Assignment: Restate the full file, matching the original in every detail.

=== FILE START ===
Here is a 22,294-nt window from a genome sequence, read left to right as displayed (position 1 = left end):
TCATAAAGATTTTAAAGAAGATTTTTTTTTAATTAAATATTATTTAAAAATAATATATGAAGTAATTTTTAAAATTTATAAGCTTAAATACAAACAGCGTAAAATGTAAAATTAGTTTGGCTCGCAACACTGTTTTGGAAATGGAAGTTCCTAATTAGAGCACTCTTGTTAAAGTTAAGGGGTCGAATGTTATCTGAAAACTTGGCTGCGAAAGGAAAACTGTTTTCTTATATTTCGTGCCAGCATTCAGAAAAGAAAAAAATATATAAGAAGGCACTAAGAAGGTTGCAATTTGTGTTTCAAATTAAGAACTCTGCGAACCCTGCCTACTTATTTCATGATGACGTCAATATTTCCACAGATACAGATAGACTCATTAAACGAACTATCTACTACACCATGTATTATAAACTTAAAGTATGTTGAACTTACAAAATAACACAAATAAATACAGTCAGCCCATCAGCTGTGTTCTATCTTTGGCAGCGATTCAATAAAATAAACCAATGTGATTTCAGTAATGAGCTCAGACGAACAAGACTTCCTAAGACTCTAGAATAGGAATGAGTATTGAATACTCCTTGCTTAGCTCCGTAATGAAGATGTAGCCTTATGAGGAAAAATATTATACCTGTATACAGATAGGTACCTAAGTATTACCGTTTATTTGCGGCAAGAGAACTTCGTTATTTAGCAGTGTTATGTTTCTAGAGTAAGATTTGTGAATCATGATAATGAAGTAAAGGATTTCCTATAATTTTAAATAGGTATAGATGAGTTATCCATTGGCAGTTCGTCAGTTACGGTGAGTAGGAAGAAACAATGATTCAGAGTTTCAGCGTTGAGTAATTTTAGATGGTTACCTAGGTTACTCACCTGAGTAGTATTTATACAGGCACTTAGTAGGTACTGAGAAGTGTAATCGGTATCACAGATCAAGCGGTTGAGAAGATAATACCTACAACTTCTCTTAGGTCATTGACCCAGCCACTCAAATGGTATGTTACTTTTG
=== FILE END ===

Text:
Here is a 22,294-nt window from a genome sequence, read left to right as displayed (position 1 = left end):
TCATAAAGATTTTAAAGAAGATTTTTTTTTAATTAAATATTATTTAAAAATAATATATGAAGTAATTTTTAAAATTTATAAGCTTAAATACAAACAGCGTAAAATGTAAAATTAGTTTGGCTCGCAACACTGTTTTGGAAATGGAAGTTCCTAATTAGAGCACTCTTGTTAAAGTTAAGGGGTCGAATGTTATCTGAAAACTTGGCTGCGAAAGGAAAACTGTTTTCTTATATTTCGTGCCAGCATTCAGAAAAGAAAAAAATATATAAGAAGGCACTAAGAAGGTTGCAATTTGTGTTTCAAATTAAGAACTCTGCGAACCCTGCCTACTTATTTCATGATGACGTCAATATTTCCACAGATACAGATAGACTCATTAAACGAACTATCTACTACACCATGTATTATAAACTTAAAGTATGTTGAACTTACAAAATAACACAAATAAATACAGTCAGCCCATCAGCTGTGTTCTATCTTTGGCAGCGATTCAATAAAATAAACCAATGTGATTTCAGTAATGAGCTCAGACGAACAAGACTTCCTAAGACTCTAGAATAGGAATGAGTATTGAATACTCCTTGCTTAGCTCCGTAATGAAGATGTAGCCTTATGAGGAAAAATATTATACCTGTATACAGATAGGTACCTAAGTATTACCGTTTATTTGCGGCAAGAGAACTTCGTTATTTAGCAGTGTTATGTTTCTAGAGTAAGATTTGTGAATCATGATAATGAAGTAAAGGATTTCCTATAATTTTAAATAGGTATAGATGAGTTATCCATTGGCAGTTCGTCAGTTACGGTGAGTAGGAAGAAACAATGATTCAGAGTTTCAGCGTTGAGTAATTTTAGATGGTTACCTAGGTTACTCACCTGAGTAGTATTTATACAGGCACTTAGTAGGTACTGAGAAGTGTAATCGGTATCACAGATCAAGCGGTTGAGAAGATAATACCTACAACTTCTCTTAGGTCATTGACCCAGCCACTCAAATGGTATGTTACTTTTG